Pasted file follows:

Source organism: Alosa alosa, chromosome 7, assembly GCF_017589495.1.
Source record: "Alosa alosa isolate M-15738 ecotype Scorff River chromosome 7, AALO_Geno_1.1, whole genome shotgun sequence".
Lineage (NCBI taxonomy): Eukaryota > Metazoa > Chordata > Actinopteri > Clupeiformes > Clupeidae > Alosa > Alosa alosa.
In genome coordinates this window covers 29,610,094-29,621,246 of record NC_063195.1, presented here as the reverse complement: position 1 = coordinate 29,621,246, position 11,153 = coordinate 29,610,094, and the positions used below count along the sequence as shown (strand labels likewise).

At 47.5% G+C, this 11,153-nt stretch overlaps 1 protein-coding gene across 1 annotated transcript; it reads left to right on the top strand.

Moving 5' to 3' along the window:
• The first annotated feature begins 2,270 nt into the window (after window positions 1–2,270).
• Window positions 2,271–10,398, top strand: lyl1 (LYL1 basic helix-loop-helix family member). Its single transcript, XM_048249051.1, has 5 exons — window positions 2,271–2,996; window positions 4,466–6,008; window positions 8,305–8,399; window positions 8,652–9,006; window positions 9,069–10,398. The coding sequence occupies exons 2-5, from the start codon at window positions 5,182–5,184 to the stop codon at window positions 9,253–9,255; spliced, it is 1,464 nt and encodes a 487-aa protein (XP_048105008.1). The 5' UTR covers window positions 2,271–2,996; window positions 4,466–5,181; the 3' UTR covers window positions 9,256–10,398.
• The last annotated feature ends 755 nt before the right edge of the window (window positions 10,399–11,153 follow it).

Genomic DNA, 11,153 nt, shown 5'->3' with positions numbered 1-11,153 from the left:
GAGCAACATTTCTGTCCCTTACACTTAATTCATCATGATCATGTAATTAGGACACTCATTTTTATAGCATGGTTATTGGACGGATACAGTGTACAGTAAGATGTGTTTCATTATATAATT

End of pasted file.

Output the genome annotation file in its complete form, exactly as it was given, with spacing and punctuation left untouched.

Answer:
Source organism: Alosa alosa, chromosome 7, assembly GCF_017589495.1.
Source record: "Alosa alosa isolate M-15738 ecotype Scorff River chromosome 7, AALO_Geno_1.1, whole genome shotgun sequence".
Lineage (NCBI taxonomy): Eukaryota > Metazoa > Chordata > Actinopteri > Clupeiformes > Clupeidae > Alosa > Alosa alosa.
In genome coordinates this window covers 29,610,094-29,621,246 of record NC_063195.1, presented here as the reverse complement: position 1 = coordinate 29,621,246, position 11,153 = coordinate 29,610,094, and the positions used below count along the sequence as shown (strand labels likewise).

At 47.5% G+C, this 11,153-nt stretch overlaps 1 protein-coding gene across 1 annotated transcript; it reads left to right on the top strand.

Moving 5' to 3' along the window:
• The first annotated feature begins 2,270 nt into the window (after window positions 1–2,270).
• Window positions 2,271–10,398, top strand: lyl1 (LYL1 basic helix-loop-helix family member). Its single transcript, XM_048249051.1, has 5 exons — window positions 2,271–2,996; window positions 4,466–6,008; window positions 8,305–8,399; window positions 8,652–9,006; window positions 9,069–10,398. The coding sequence occupies exons 2-5, from the start codon at window positions 5,182–5,184 to the stop codon at window positions 9,253–9,255; spliced, it is 1,464 nt and encodes a 487-aa protein (XP_048105008.1). The 5' UTR covers window positions 2,271–2,996; window positions 4,466–5,181; the 3' UTR covers window positions 9,256–10,398.
• The last annotated feature ends 755 nt before the right edge of the window (window positions 10,399–11,153 follow it).

Genomic DNA, 11,153 nt, shown 5'->3' with positions numbered 1-11,153 from the left:
GAGCAACATTTCTGTCCCTTACACTTAATTCATCATGATCATGTAATTAGGACACTCATTTTTATAGCATGGTTATTGGACGGATACAGTGTACAGTAAGATGTGTTTCATTATATAATT